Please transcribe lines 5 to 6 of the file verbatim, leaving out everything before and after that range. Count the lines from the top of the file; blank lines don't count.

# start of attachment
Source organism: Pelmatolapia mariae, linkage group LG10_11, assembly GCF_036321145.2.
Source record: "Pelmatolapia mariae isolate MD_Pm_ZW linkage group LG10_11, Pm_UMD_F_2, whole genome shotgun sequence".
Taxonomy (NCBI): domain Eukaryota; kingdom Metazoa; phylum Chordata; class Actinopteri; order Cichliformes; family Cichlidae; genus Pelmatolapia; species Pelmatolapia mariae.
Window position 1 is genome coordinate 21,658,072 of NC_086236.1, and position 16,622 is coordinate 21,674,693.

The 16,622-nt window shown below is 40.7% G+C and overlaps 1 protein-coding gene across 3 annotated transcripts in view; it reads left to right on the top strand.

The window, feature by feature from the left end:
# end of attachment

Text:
The 16,622-nt window shown below is 40.7% G+C and overlaps 1 protein-coding gene across 3 annotated transcripts in view; it reads left to right on the top strand.

The window, feature by feature from the left end: